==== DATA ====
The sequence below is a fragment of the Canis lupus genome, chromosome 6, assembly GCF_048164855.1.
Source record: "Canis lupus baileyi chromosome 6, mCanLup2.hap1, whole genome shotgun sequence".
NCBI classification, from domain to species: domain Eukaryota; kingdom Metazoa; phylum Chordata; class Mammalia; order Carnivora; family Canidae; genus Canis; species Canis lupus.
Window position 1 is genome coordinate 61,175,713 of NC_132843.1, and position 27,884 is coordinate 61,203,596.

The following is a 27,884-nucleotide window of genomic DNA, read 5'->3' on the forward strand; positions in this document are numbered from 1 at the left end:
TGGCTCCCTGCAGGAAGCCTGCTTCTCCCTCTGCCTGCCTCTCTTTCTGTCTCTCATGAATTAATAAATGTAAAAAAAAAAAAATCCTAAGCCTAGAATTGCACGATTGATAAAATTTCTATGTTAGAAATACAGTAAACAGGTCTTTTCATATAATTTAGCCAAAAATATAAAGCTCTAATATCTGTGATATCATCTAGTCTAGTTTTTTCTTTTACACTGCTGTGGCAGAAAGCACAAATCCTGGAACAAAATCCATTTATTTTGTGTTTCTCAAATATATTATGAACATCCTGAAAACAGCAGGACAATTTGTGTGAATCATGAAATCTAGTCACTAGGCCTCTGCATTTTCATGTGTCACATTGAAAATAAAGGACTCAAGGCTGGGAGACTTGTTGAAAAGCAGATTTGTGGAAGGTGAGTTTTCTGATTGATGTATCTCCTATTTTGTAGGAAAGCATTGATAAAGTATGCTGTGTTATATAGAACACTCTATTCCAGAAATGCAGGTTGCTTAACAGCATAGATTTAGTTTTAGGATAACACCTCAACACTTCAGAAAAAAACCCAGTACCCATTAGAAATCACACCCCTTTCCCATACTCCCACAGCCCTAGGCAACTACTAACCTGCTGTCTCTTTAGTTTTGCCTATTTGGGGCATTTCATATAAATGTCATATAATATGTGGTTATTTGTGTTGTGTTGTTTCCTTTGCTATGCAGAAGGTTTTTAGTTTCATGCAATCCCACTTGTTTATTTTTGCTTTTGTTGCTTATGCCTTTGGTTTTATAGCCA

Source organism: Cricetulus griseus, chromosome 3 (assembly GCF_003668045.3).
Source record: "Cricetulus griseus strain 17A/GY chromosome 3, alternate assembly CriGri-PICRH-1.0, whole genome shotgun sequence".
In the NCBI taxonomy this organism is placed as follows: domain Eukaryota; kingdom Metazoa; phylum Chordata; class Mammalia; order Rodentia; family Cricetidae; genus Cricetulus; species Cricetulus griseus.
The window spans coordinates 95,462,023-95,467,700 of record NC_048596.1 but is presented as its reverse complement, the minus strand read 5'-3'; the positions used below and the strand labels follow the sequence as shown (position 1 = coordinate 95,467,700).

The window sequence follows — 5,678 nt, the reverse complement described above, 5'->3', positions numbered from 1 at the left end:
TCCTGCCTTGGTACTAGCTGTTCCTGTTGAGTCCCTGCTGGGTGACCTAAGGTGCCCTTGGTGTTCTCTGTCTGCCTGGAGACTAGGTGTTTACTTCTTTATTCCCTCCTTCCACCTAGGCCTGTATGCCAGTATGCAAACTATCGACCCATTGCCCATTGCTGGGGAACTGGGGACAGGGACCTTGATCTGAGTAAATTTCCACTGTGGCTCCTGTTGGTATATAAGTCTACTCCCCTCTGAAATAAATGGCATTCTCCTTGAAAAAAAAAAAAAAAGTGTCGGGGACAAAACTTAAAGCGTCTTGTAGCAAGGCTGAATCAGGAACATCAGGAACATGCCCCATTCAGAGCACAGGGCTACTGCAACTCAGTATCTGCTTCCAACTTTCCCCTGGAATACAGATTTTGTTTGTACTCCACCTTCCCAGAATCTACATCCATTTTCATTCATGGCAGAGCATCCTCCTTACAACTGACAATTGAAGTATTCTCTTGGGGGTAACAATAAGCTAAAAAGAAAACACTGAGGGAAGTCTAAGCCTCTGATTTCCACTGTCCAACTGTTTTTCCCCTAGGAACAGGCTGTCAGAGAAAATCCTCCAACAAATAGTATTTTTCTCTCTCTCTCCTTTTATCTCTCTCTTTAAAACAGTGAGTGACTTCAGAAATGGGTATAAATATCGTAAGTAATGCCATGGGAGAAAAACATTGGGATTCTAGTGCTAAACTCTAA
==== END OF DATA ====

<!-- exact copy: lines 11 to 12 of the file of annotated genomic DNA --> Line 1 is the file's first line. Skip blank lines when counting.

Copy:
The window sequence follows — 5,678 nt, the reverse complement described above, 5'->3', positions numbered from 1 at the left end:
TCCTGCCTTGGTACTAGCTGTTCCTGTTGAGTCCCTGCTGGGTGACCTAAGGTGCCCTTGGTGTTCTCTGTCTGCCTGGAGACTAGGTGTTTACTTCTTTATTCCCTCCTTCCACCTAGGCCTGTATGCCAGTATGCAAACTATCGACCCATTGCCCATTGCTGGGGAACTGGGGACAGGGACCTTGATCTGAGTAAATTTCCACTGTGGCTCCTGTTGGTATATAAGTCTACTCCCCTCTGAAATAAATGGCATTCTCCTTGAAAAAAAAAAAAAAAGTGTCGGGGACAAAACTTAAAGCGTCTTGTAGCAAGGCTGAATCAGGAACATCAGGAACATGCCCCATTCAGAGCACAGGGCTACTGCAACTCAGTATCTGCTTCCAACTTTCCCCTGGAATACAGATTTTGTTTGTACTCCACCTTCCCAGAATCTACATCCATTTTCATTCATGGCAGAGCATCCTCCTTACAACTGACAATTGAAGTATTCTCTTGGGGGTAACAATAAGCTAAAAAGAAAACACTGAGGGAAGTCTAAGCCTCTGATTTCCACTGTCCAACTGTTTTTCCCCTAGGAACAGGCTGTCAGAGAAAATCCTCCAACAAATAGTATTTTTCTCTCTCTCTCCTTTTATCTCTCTCTTTAAAACAGTGAGTGACTTCAGAAATGGGTATAAATATCGTAAGTAATGCCATGGGAGAAAAACATTGGGATTCTAGTGCTAAACTCTAA